Hyundai Motor partners with IonQ to use quantum-powered chemistry simulation for new batteries

By Lim Chang-won Posted : January 20, 2022, 09:56 Updated : January 20, 2022, 09:56

[Courtesy of Hyundai Motor Group]

SEOUL -- In a bid to increase its share in the world's fast-growing electric vehicle market, South Korea's Hyundai auto group will seek to find new source materials for the creation of next-generation batteries by using quantum-powered chemistry simulation through cooperation with IonQ, a U.S.-based quantum computing hardware and software company.

 The auto group said its expertise in lithium-ion batteries would be paired with IonQ’s expertise in quantum computing to create the "most advanced" battery chemistry model yet developed on quantum computers. The partnership would focus on creating better quality batteries by more precisely simulating and controlling their chemical reactions. 

Quantum computing uses quantum bits or qubits, based on the principles of quantum theory, which explains the nature and behavior of energy and matter on the quantum level. Quantum computers can be used to simulate chemistry. The quantum simulation of chemistry and materials can predict the rates of chemical reactions, determine molecular structure, and the properties of materials and molecules. 

Hyundai said that quantum-powered chemistry simulation is expected to significantly enhance the quality of next-generation lithium batteries by making improvements to charge and discharge cycles, as well as their durability, capacity and safety. Hyundai and IonQ would develop new variational quantum eigensolver (VQE) algorithms to study lithium compounds and their chemical reactions.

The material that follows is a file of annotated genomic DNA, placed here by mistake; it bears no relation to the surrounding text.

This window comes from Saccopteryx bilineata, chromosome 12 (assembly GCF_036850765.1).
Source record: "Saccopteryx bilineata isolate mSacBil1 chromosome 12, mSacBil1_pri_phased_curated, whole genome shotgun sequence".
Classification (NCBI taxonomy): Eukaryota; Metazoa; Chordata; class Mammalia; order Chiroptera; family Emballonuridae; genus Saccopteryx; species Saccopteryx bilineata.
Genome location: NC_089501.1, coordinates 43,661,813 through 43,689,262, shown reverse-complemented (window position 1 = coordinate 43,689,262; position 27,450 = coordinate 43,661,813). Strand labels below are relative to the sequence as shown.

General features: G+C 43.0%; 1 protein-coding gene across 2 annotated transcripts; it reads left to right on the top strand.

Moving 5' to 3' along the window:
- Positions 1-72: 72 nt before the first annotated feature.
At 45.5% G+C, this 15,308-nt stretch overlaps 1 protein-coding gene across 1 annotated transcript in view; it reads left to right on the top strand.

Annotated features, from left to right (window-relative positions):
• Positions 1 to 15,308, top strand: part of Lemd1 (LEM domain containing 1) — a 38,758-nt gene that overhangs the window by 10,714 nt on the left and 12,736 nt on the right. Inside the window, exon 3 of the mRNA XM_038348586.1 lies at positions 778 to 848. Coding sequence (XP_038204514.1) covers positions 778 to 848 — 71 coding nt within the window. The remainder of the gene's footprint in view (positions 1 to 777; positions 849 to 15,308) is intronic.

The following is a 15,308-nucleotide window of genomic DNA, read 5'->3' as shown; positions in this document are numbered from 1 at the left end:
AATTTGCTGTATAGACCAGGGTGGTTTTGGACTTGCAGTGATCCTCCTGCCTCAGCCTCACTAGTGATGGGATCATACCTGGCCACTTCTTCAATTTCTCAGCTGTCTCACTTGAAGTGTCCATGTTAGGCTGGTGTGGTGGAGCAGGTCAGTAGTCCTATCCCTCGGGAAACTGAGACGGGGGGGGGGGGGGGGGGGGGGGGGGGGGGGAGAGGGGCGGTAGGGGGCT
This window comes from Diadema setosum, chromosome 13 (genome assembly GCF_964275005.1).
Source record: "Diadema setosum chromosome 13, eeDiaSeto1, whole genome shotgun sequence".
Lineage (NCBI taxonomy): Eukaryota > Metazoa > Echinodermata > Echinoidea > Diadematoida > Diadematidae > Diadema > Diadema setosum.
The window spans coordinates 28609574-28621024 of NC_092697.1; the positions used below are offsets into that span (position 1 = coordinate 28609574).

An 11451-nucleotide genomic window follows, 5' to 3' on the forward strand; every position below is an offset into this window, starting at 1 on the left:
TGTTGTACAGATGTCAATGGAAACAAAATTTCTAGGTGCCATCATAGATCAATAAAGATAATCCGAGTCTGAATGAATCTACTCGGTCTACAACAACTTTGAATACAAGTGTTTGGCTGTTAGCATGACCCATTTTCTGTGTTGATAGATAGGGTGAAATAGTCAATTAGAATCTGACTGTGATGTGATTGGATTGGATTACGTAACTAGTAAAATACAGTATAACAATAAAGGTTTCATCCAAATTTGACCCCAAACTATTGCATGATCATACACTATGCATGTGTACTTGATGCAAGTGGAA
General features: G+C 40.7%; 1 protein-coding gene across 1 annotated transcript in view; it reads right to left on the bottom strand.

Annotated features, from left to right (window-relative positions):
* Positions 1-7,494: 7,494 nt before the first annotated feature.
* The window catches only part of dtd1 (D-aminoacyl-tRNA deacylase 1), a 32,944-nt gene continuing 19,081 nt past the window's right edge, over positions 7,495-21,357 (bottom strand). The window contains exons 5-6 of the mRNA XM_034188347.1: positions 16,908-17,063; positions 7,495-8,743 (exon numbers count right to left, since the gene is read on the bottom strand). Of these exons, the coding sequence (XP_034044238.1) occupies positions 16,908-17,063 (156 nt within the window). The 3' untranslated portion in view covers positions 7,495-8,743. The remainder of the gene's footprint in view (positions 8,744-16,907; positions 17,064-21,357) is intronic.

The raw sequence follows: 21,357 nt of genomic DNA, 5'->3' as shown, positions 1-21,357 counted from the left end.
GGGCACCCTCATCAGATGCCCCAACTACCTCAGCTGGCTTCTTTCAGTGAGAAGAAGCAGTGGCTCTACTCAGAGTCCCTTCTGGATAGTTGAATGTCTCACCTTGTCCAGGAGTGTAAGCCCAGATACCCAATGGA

VQE uses a hybrid quantum-classical computational approach. It has been proposed as an alternative to fully quantum algorithms because fully quantum algorithms require quantum hardware that will not be accessible in the near future.

The auto group described its partnership with IonQ as a crucial component of its goal to sell 560,000 electric vehicles per year and introduce more than 12 electric vehicle models. "This creative collaboration with IonQ is expected to provide innovation in the development of basic materials in virtual space for various parts of the future mobility," Hyundai's materials research and engineering center head Lim Tae-won said in a statement.

IonQ, based in Maryland, develops a general-purpose trapped ion quantum computer and software to generate, optimize, and execute quantum circuits. The company claims that trapped ions could provide a number of benefits over other physical qubit types in accuracy, scalability, predictability, and coherence time. "Battery efficiency is one of the most promising emerging areas where quantum computing can make a difference," IonQ CEO Peter Chapman was quoted as saying.

Battery makers have tried to produce efficient and high-end batteries that are cheaper and have a larger capacity to lower the entry huddle for new customers. The auto group has vowed to seek the pilot production of electric vehicles installed with solid-state batteries in 2025 through strategic cooperation with battery makers. In October 2021, Hyundai partnered with Factorial Energy, a U.S. solid-state cell technology developer, to develop all-solid-state batteries which are seen as a next-generation power source for electric vehicles.  
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